Wheelie bin waste contaminated
Dead dogs, a belt of machinegun bullets, sex toys, marijuana, a hand grenade and a goat - just some of the things Christchurch people put in their yellow wheelie bins.
About 8.5 per cent of material collected for recycling in yellow bins is contaminated, city council figures show.
The most common contaminants are used nappies (which recycling workers call "baby bombs"), hosepipes, clothing and live ammunition (during the hunting season).
The council has withdrawn bin services from seven people since last July because of breaches of the rules.
It has also sent 256 warning letters, 49 second warnings and visited 17 people to remind wrongdoers of the rules.
Council staff can pinpoint bin wrongdoers with a camera that scans rubbish as it is tipped into the trucks.
Eco Central general manager Robert Gerrie oversees the Wigram plant, which sorts 250 tonnes of recyclable material into glass, metal, plastics, card and paper categories every day.
Placing ammunition in a yellow wheelie bin was dangerous, Gerrie said.
A bullet started a fire in a bail of paper last year when the pressure of the bailing machine set it off.
Plant workers recently recovered a camera bag full of shotgun shells before it was fed through the machine.
Gerrie said a large dead dog was accidentally fed through the plant about three weeks ago, but was recovered intact and disposed of properly.
This week, six dead ducks were placed in yellow bins.
"In an ideal world, we would try to keep the right things in the right bins," Gerrie said.
The level of contamination in the green wheelie bins is much lower at 1.6 per cent.
Council city water and waste unit manager Mark Christison said the contamination rate in Christchurch compared well with cities in other countries.
Nappies and ammunition should go in the red bins to landfill, not the recycling depot, he said.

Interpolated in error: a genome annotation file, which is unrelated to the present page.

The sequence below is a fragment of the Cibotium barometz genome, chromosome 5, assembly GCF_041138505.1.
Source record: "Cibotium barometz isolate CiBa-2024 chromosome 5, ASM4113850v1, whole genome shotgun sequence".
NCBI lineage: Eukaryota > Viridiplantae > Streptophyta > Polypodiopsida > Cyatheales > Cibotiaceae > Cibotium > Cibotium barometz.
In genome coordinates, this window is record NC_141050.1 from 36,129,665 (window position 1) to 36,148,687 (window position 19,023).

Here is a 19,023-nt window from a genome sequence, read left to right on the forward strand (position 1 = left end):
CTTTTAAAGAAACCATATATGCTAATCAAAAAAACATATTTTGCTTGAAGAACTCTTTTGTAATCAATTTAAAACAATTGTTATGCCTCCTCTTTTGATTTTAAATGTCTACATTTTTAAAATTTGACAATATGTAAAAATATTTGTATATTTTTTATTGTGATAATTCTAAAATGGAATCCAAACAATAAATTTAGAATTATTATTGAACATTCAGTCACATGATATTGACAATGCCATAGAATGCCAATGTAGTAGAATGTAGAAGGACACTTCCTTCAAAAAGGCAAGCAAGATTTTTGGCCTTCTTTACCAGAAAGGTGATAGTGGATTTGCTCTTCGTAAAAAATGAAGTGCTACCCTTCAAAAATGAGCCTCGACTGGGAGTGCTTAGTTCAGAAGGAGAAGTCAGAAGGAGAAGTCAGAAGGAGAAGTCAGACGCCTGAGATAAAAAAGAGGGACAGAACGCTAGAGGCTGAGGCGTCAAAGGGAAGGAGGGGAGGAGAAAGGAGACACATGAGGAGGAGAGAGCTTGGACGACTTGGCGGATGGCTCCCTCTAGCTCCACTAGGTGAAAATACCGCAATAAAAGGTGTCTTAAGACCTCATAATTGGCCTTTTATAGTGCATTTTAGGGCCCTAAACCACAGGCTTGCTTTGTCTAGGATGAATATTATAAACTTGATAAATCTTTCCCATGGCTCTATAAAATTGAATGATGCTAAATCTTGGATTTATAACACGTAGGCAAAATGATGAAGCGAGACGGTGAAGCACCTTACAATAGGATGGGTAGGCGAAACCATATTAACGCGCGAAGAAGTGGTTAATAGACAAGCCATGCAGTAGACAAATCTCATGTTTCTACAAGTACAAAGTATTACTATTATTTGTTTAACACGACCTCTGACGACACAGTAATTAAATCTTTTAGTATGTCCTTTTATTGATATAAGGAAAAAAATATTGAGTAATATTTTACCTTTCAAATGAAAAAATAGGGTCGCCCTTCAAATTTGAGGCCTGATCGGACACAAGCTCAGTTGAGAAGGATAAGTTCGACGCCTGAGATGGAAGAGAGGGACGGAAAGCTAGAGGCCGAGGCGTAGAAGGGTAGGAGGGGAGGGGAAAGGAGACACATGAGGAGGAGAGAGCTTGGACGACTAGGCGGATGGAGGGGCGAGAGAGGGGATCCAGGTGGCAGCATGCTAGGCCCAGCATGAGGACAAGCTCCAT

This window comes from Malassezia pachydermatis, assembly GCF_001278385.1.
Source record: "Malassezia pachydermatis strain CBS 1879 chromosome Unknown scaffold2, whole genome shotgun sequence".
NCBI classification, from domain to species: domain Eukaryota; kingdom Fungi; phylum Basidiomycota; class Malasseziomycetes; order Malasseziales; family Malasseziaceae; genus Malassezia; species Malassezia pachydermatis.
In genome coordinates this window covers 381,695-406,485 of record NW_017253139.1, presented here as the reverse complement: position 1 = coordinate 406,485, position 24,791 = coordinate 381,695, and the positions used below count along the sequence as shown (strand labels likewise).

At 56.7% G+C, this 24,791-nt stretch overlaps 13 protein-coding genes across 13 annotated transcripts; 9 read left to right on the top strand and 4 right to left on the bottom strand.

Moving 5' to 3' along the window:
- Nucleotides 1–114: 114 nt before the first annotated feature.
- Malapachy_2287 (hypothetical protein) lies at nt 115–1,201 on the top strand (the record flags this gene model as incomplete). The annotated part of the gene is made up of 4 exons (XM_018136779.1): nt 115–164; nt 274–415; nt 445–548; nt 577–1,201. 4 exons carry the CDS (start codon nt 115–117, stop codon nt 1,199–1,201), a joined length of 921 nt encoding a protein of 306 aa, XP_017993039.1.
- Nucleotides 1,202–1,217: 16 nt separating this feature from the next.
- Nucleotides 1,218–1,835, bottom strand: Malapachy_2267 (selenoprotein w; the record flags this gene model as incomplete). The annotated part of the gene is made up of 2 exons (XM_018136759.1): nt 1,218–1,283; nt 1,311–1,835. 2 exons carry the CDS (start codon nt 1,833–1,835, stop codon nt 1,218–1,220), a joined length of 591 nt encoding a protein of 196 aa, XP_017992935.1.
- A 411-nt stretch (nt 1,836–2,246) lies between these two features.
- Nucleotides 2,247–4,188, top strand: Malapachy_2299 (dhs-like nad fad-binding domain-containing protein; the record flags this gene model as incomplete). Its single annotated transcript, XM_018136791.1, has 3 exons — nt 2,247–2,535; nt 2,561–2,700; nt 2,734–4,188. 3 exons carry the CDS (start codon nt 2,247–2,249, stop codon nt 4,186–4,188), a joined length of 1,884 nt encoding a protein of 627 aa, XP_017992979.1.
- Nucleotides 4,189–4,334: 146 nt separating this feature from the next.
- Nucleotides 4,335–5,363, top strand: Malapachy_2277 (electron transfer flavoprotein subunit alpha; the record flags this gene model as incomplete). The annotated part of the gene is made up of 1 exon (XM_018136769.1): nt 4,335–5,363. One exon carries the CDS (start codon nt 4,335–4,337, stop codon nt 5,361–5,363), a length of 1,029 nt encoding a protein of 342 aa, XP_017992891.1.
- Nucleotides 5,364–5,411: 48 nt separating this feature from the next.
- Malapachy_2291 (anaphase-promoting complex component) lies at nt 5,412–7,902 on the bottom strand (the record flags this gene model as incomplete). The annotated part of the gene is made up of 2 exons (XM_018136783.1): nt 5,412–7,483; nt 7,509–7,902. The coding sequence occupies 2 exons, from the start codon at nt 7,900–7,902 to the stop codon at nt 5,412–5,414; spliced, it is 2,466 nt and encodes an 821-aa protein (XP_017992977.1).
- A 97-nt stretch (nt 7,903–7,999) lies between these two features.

"Who would think a nappy is recyclable? We try to stop that when we see it. They are a challenge. We just don't want that material in our recycling stream.
"That some people think ammunition is recyclable is interesting.
"Ammo and gas bottles and any explosive thing should not be put in the bins because there is risk in the trucks of fires and explosions."
It was rare for the bin service to be withdrawn, Christison said. "It has to be quite extreme to get to that stage." "There are over 160,000 households that we collect from every week," he said.
"That is a very low percentage that we have to take these extreme measures with."
RUBBISH AT PRE-QUAKE LEVELS
Christchurch City Council figures show that the amount of rubbish being sent to a landfill every year has returned to pre-earthquake levels.
The contents of red and green wheelie bins were sent to a landfill for about six weeks after last February's quake as the composting plant was out of action.
Extra waste was generated by the quake, with damaged goods from warehouses and supermarkets.
In the 2009-10 financial year, 37,000 tonnes of rubbish was collected at the kerbside and sent to a landfill, but in the next year 47,000 tonnes was collected.
About 34,000 tonnes has been collected so far this financial year.
About 40,000 tonnes of recyclable material and about 44,000 tonnes of organic material for composting were collected in the past financial year.